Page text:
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Focus on Full Ordination for Buddhist Women
When Shakyamuni Buddha laid out the vinaya (code of conduct governing monks and nuns) he also set up the pratimoksha vows (the vows of individual liberation) that precisely define the boundaries of acceptable behavior that is the vinaya.
Recognized as being on of the most authentic sources of Buddha’s words, the Pali Vinaya belongs to the Theravada school that is powerful in Thailand, southern India and Sri Lanka and advocates strict adherence to the precepts.
How Buddha Came to Allow Full Ordination for Women
While he was staying in Kapilavastu, Mahaprajapati Gautami (Lord Buddha’s aunt and foster mother) went to see the Blessed One. Grieving over the death of Buddha’s father, she bowed before Buddha and, standing to the side, requested him to allow women to renounce their homes and enter the homeless state under the doctrine and whatever discipline the Blessed One would dictate.
Before this time, women had not been allowed ordination, one of the reasons being that they were recognized as the pillar of the family and it was feared if they were allowed to leave their homes, there would be no more support for the families – the men and children.
Briefly, Gautami and 500 other women (princesses whose husbands had left them behind to take ordination and follow Buddha) followed Buddha and listened to the teachings as renounced persons – wearing robes, with shaved heads.
Buddha said that if he gave ordination to the women the life of the Dharma in this age would be shortened by 500 years or more. Ananda was near Buddha often though and asked many times for the ordination on behalf of the women.
After many requests, Buddha agreed.
“I will give them eight rules.
If they agree to this, then this will be the ordination.”
While Shakyamuni Buddha was living in the palace of his father the king, he was given everything one could dream of in terms of worldly treasure in order to keep him happy, and so he wouldn’t want to leave. One of the things Buddha was given was a retinue of women.
During this time he saw the women were jealous of each other and vain, and very competitive when serving him.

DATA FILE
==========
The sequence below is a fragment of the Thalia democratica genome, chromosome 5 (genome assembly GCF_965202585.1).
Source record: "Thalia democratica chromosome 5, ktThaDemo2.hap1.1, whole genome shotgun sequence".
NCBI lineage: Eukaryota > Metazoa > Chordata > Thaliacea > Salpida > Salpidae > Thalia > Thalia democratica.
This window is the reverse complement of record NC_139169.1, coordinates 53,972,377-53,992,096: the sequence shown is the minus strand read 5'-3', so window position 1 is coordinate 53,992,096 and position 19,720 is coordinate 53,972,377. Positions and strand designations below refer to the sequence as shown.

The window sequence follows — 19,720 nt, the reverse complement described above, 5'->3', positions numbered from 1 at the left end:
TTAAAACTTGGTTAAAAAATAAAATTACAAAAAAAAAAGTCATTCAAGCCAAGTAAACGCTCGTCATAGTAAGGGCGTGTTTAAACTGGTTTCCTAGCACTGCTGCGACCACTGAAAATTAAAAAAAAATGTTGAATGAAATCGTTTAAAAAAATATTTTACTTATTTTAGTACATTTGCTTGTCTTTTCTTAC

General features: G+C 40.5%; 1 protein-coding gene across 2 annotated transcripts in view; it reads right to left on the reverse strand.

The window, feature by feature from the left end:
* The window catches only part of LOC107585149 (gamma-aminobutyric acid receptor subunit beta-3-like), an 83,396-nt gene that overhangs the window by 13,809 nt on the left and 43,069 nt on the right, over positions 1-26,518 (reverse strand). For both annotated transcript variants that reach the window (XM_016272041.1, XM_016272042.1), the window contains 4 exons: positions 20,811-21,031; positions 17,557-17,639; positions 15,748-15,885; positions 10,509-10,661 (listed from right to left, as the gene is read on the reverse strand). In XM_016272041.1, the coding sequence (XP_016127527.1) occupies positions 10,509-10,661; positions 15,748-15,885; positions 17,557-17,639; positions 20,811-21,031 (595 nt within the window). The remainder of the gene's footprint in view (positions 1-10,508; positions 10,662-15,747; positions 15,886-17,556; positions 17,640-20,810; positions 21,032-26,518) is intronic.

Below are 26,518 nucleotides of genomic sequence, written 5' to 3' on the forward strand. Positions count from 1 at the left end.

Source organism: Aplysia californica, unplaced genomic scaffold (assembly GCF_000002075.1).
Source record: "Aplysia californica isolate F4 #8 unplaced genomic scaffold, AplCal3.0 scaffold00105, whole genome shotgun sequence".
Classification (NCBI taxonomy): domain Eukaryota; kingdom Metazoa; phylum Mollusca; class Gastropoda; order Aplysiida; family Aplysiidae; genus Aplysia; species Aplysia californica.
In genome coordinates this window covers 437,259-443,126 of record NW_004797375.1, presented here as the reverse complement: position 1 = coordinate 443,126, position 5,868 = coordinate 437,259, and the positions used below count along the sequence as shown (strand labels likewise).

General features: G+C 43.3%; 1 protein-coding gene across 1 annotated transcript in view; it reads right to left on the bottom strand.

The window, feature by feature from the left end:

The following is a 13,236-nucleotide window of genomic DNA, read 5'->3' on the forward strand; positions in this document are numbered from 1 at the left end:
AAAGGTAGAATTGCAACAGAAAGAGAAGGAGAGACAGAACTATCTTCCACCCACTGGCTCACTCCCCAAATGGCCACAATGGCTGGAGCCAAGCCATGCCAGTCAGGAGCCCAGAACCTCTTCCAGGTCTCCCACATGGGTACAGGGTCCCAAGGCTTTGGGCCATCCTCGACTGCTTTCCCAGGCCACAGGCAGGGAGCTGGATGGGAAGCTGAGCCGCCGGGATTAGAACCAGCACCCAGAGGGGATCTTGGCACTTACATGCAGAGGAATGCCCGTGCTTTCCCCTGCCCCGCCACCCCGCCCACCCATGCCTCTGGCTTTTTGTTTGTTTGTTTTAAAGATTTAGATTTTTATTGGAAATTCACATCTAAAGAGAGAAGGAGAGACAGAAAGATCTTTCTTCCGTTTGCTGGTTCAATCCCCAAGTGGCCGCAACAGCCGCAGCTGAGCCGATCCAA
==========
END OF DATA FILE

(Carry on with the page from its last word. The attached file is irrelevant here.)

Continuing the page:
Differences between the Schools and their Presentation of the Vinaya:
Each of the six schools, which formed quite some time after the passing of the Buddha, took this body of advice and divided it up into specific vows, thus leading to the discrepancies with the number of vows a monk or nun would take in each of the traditions.
Geshe-la explained that, in these degenerate times, the more vows a person has, the better their behavior, but to suit the need of our time, the vinaya is adaptable. The five root vows, however, cannot be changed.
In the morning of the ordination the gelobma should receive the full ordination from 12 gelongmas who have been ordained at least 10 years, a preceptor, and common master (the gelongma who is head of the community) and then, in the afternoon, from 10 gelongs who have been ordained at least 10 years.
In areas outside large monastic communities, four gelongs and six gelongmas may be substituted or, if one lives very far away in an area where travel is dangerous, the gelongmas may send messengers in their place.
During the ordination by gelongmas, the preceptor (a gelongma who takes care of the gelobma during the two-year period) should have received permission from the other gelongmas in the community for the ordination.
According to historical religious texts, the Mulasarvastivada Vinaya and gelong ordination was established in 8th century Tibet during the reign of King Trisong Detsen by the great Abbot Shantarakshita.
There are no references to gelongma ordination at this time, but texts found in the 12th century indicated that, after the abbot’s death, Dharma declined in Tibet, but Lachen-gongpa Rabsel (832-915) restored the lineage of the ordination during his lifetime.
During the period 1456-1539, writings show that the very learned Kagyü master, Karma Trinley, asked Pema Karpo, who was writing a book about the ritual of the bhikshuni ordination, if the ordination truly existed in Tibet.
Through this new ordination, it is hoped that a sound bhikshuni lineage will be established and passed on for the benefit of all sentient beings in order to keep the precious teachings of Lord Buddha for many eons to come.